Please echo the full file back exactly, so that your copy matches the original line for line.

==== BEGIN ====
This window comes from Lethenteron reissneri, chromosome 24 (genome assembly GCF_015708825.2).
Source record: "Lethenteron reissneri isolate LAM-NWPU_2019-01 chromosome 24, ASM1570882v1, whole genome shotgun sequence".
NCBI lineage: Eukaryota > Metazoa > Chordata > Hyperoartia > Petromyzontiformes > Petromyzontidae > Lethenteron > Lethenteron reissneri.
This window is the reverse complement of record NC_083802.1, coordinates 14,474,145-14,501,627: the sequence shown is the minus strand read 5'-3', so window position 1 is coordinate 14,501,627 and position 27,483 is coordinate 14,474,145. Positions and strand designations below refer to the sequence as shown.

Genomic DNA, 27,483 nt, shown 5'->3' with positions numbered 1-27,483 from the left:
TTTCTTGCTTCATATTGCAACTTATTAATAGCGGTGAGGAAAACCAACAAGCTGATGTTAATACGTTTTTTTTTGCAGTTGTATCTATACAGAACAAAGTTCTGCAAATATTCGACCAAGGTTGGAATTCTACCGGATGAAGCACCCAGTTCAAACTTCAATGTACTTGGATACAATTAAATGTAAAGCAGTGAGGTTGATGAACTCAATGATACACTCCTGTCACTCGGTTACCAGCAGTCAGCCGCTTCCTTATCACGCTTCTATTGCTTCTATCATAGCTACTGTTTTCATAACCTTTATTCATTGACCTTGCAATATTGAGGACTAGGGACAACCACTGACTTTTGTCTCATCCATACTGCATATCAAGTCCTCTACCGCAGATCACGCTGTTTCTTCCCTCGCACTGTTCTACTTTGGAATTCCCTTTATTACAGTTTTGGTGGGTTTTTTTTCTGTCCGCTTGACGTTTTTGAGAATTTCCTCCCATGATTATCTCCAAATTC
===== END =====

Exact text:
This window comes from Lethenteron reissneri, chromosome 24 (genome assembly GCF_015708825.2).
Source record: "Lethenteron reissneri isolate LAM-NWPU_2019-01 chromosome 24, ASM1570882v1, whole genome shotgun sequence".
NCBI lineage: Eukaryota > Metazoa > Chordata > Hyperoartia > Petromyzontiformes > Petromyzontidae > Lethenteron > Lethenteron reissneri.
This window is the reverse complement of record NC_083802.1, coordinates 14,474,145-14,501,627: the sequence shown is the minus strand read 5'-3', so window position 1 is coordinate 14,501,627 and position 27,483 is coordinate 14,474,145. Positions and strand designations below refer to the sequence as shown.

Genomic DNA, 27,483 nt, shown 5'->3' with positions numbered 1-27,483 from the left:
TTTCTTGCTTCATATTGCAACTTATTAATAGCGGTGAGGAAAACCAACAAGCTGATGTTAATACGTTTTTTTTTGCAGTTGTATCTATACAGAACAAAGTTCTGCAAATATTCGACCAAGGTTGGAATTCTACCGGATGAAGCACCCAGTTCAAACTTCAATGTACTTGGATACAATTAAATGTAAAGCAGTGAGGTTGATGAACTCAATGATACACTCCTGTCACTCGGTTACCAGCAGTCAGCCGCTTCCTTATCACGCTTCTATTGCTTCTATCATAGCTACTGTTTTCATAACCTTTATTCATTGACCTTGCAATATTGAGGACTAGGGACAACCACTGACTTTTGTCTCATCCATACTGCATATCAAGTCCTCTACCGCAGATCACGCTGTTTCTTCCCTCGCACTGTTCTACTTTGGAATTCCCTTTATTACAGTTTTGGTGGGTTTTTTTTCTGTCCGCTTGACGTTTTTGAGAATTTCCTCCCATGATTATCTCCAAATTC